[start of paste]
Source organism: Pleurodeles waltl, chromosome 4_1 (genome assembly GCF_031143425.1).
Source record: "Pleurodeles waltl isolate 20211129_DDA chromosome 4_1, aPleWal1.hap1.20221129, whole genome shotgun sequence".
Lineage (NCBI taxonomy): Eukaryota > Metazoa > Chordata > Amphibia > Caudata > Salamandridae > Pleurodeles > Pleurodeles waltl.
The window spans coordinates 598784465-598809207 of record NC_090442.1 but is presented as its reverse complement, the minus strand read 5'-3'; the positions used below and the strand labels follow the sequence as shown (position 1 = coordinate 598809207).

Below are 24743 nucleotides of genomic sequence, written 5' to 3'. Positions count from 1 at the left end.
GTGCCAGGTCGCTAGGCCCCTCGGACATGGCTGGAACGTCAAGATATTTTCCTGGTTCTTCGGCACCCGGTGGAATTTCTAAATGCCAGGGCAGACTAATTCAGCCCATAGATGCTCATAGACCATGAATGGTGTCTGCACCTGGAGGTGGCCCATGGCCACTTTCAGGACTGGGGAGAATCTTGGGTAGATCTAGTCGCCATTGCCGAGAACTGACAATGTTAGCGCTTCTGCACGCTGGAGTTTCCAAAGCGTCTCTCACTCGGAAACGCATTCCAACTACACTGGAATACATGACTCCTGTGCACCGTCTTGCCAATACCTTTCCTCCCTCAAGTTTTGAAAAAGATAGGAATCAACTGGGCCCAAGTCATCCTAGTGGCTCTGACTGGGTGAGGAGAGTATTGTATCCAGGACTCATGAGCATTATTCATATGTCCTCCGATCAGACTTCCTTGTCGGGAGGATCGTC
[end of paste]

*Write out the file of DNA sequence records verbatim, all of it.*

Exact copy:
Source organism: Pleurodeles waltl, chromosome 4_1 (genome assembly GCF_031143425.1).
Source record: "Pleurodeles waltl isolate 20211129_DDA chromosome 4_1, aPleWal1.hap1.20221129, whole genome shotgun sequence".
Lineage (NCBI taxonomy): Eukaryota > Metazoa > Chordata > Amphibia > Caudata > Salamandridae > Pleurodeles > Pleurodeles waltl.
The window spans coordinates 598784465-598809207 of record NC_090442.1 but is presented as its reverse complement, the minus strand read 5'-3'; the positions used below and the strand labels follow the sequence as shown (position 1 = coordinate 598809207).

Below are 24743 nucleotides of genomic sequence, written 5' to 3'. Positions count from 1 at the left end.
GTGCCAGGTCGCTAGGCCCCTCGGACATGGCTGGAACGTCAAGATATTTTCCTGGTTCTTCGGCACCCGGTGGAATTTCTAAATGCCAGGGCAGACTAATTCAGCCCATAGATGCTCATAGACCATGAATGGTGTCTGCACCTGGAGGTGGCCCATGGCCACTTTCAGGACTGGGGAGAATCTTGGGTAGATCTAGTCGCCATTGCCGAGAACTGACAATGTTAGCGCTTCTGCACGCTGGAGTTTCCAAAGCGTCTCTCACTCGGAAACGCATTCCAACTACACTGGAATACATGACTCCTGTGCACCGTCTTGCCAATACCTTTCCTCCCTCAAGTTTTGAAAAAGATAGGAATCAACTGGGCCCAAGTCATCCTAGTGGCTCTGACTGGGTGAGGAGAGTATTGTATCCAGGACTCATGAGCATTATTCATATGTCCTCCGATCAGACTTCCTTGTCGGGAGGATCGTC